Green Whiptail Catfish (Acestridium Dichromum)

Green Whiptail Catfish (Acestridium Dichromum)

Green Whiptail Catfish (Acestridium Dichromum)

Green Whiptail Catfish (Acestridium Dichromum)

Green Whiptail Catfish (Acestridium dichromum)– I find fish that have the ability to hide while in full sight to be amazing. Most often, the camaflauge take the form of imitating a leaf or a stone. Very few fish can pull of mimicking a twig, but the Green Whiptail and it’s close relatives in the Twig Catfish group can. The Green Whiptails have the added ability of being able to change their color from green to tan depending on the brightness of the object they are resting on. As you can probably guess just by looking at the photos, these fish are algae eaters, but they are nowhere near as easy to keep as the commonly available plecos or other fish sold as algae-eaters. They require very clean water and are best suited for a mature aquarium with stable water chemistry. Choosing tankmates can be tricky. You cannot have anything that could easily eat this small, thin, fish. Nor can they be with fish that are too boisterous or greedy like most danios, barbs, corydoras or livebearers. And they are easily out-competed by larger plecos. Oto cats, pygmy cories, most small tetras and rasboras can be housed with them, though a species tank is better. Male Green Whiptails may fight among themselves but it is generally harmless pushing. A group of six or eight of these small fish can be housed in a 20 gallon/ 75 liter tank.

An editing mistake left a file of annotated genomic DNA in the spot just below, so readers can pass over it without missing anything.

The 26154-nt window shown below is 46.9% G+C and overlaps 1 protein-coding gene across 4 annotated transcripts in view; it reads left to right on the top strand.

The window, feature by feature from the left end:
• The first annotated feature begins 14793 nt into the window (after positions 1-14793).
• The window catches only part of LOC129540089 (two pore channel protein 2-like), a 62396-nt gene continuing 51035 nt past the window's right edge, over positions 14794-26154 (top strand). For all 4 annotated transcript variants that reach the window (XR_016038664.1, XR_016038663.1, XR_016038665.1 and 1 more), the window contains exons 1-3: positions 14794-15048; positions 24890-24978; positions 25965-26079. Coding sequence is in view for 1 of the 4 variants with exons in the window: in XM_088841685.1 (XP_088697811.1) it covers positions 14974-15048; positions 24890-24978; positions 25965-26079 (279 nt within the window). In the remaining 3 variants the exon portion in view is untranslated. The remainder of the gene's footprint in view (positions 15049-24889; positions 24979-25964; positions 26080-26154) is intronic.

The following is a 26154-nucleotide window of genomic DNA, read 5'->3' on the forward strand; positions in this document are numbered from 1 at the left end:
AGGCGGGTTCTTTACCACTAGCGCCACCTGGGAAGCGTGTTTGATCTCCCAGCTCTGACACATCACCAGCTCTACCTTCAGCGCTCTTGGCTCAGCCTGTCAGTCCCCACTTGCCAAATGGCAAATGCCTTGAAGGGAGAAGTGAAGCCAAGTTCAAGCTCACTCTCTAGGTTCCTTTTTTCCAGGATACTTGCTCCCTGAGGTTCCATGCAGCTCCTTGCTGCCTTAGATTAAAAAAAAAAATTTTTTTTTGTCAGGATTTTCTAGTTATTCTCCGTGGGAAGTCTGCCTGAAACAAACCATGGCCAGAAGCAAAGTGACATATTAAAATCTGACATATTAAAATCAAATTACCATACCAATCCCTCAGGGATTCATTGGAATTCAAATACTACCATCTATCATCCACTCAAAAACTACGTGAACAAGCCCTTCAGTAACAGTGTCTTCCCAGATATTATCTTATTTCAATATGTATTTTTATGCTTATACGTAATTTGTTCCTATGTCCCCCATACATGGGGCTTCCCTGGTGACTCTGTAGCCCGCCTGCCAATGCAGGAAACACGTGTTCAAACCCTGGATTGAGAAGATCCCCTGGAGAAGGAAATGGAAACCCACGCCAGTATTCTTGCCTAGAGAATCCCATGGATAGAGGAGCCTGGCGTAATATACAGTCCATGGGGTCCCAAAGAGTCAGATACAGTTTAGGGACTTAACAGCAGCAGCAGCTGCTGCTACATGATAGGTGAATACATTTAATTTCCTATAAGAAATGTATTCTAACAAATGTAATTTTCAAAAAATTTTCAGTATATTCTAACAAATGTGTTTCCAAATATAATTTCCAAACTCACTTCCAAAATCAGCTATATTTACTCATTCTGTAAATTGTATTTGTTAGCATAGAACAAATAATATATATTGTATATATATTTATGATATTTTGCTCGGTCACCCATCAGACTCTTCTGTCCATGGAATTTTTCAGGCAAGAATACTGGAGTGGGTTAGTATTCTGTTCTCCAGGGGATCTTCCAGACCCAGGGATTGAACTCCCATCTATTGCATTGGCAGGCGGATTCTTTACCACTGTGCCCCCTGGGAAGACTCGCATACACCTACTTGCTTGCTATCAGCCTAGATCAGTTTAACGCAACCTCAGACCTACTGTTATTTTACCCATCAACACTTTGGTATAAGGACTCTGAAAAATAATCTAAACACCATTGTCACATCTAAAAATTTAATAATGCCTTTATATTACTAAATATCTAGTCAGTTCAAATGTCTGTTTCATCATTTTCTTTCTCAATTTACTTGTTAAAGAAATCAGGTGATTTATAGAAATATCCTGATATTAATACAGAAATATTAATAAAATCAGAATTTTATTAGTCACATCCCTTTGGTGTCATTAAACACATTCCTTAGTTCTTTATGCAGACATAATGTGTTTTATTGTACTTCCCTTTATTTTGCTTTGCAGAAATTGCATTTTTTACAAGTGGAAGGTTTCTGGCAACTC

Origin: Venezuela and Brazil

Size: 6cm/ 2.5 inches

Temperature: 23-28°C/ 73-82°F

Diet: Algae, spirulina wafers, and vegetables such as zucchini, green beans, lettuce, etc.

Habitat: The tank housing Green Whiptails should have a lot of branches and submerged wood. Plants such as vallisneria are appreciated as the surfaces of their leaves offer additional places for algae to grow. Dried leaves sunk to the bottom are beneficial. Add a powerhead. These fish are from places with a strong current.

Breeding: Not recorded in captivity, but probably similar to other twig catfish that attach the eggs to vertical surfaces like the aquarium’s glass. Generally twig catfish are easy to spawn but the babies are hard to raise. Most Green Whiptails currently for sale are wild caught.


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